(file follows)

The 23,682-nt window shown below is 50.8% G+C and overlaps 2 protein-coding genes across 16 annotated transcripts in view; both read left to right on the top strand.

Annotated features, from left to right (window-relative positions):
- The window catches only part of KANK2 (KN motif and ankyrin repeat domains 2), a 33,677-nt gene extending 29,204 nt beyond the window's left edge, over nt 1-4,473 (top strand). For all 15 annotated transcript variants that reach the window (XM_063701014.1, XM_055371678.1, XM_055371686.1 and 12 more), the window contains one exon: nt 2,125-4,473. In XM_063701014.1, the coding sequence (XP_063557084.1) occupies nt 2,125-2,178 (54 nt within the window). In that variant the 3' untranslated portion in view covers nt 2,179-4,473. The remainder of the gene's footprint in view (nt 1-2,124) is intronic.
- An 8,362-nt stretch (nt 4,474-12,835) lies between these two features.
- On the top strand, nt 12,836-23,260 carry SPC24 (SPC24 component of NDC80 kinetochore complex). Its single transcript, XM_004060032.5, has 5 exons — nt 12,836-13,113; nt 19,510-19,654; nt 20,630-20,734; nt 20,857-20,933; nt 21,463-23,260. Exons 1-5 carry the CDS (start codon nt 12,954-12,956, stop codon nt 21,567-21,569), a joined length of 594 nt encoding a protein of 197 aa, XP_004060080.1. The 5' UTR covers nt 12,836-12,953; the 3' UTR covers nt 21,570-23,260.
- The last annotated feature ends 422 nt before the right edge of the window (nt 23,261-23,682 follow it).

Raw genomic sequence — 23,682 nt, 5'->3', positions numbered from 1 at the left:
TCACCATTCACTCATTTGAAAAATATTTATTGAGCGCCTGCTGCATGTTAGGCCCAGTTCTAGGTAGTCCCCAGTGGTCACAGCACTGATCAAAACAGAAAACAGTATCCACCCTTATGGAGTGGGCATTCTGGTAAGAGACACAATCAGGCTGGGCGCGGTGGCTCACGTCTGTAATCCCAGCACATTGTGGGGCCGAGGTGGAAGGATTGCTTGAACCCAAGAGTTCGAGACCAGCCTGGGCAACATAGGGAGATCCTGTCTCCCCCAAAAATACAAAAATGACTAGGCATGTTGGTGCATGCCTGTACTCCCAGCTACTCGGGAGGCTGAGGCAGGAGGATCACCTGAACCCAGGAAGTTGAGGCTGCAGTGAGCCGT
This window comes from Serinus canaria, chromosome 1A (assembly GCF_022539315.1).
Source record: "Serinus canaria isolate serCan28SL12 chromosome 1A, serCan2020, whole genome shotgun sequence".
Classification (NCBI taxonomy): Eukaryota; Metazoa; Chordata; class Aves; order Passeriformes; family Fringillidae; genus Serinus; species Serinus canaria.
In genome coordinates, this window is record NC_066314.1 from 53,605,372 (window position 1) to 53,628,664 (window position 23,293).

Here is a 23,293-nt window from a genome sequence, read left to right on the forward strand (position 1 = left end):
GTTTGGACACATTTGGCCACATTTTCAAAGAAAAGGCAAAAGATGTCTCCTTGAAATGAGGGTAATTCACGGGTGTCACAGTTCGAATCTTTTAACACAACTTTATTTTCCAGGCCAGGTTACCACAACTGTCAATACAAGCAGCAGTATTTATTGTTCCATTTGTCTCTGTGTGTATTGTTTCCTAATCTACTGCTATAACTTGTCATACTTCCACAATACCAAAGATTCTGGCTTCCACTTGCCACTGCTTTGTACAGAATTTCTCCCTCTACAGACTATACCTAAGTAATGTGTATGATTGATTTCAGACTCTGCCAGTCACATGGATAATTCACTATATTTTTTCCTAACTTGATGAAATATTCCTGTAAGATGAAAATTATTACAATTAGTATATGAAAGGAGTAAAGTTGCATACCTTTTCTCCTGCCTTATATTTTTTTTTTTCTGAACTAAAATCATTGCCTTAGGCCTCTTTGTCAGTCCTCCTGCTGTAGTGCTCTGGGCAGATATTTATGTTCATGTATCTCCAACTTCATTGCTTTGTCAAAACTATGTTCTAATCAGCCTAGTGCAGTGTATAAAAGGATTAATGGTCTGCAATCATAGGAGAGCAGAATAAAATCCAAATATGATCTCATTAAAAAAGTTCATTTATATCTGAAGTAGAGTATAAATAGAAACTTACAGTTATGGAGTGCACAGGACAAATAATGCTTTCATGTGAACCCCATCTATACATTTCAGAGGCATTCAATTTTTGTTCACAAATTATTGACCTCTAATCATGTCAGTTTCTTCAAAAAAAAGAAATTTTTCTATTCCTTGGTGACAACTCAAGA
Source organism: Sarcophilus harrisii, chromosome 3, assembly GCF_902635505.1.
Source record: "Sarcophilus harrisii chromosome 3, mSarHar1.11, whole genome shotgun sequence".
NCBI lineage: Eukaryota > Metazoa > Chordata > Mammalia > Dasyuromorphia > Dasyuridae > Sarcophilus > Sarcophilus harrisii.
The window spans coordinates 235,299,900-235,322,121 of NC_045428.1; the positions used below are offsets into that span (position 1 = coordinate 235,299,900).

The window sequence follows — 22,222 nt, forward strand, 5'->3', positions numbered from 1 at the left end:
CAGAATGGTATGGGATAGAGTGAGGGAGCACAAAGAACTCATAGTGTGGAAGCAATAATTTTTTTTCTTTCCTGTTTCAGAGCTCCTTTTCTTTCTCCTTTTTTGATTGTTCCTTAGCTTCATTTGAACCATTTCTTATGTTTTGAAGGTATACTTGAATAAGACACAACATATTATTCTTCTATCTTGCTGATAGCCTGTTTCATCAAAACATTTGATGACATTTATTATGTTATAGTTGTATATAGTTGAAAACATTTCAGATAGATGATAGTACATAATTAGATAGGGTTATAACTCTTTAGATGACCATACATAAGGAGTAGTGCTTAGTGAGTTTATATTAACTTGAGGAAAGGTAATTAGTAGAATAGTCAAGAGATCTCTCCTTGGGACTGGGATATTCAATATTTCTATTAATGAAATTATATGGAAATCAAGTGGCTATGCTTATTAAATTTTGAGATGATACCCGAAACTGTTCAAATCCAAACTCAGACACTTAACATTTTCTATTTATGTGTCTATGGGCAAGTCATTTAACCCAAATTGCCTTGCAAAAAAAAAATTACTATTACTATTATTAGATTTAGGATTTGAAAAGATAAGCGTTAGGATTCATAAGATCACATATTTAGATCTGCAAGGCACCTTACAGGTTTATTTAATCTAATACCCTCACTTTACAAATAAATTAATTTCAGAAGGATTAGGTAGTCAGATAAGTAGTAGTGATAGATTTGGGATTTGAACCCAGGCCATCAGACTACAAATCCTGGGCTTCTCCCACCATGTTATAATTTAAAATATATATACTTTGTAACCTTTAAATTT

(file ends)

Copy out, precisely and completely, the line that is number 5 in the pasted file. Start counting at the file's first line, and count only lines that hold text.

- On the top strand, nt 12,836-23,260 carry SPC24 (SPC24 component of NDC80 kinetochore complex). Its single transcript, XM_004060032.5, has 5 exons — nt 12,836-13,113; nt 19,510-19,654; nt 20,630-20,734; nt 20,857-20,933; nt 21,463-23,260. Exons 1-5 carry the CDS (start codon nt 12,954-12,956, stop codon nt 21,567-21,569), a joined length of 594 nt encoding a protein of 197 aa, XP_004060080.1. The 5' UTR covers nt 12,836-12,953; the 3' UTR covers nt 21,570-23,260.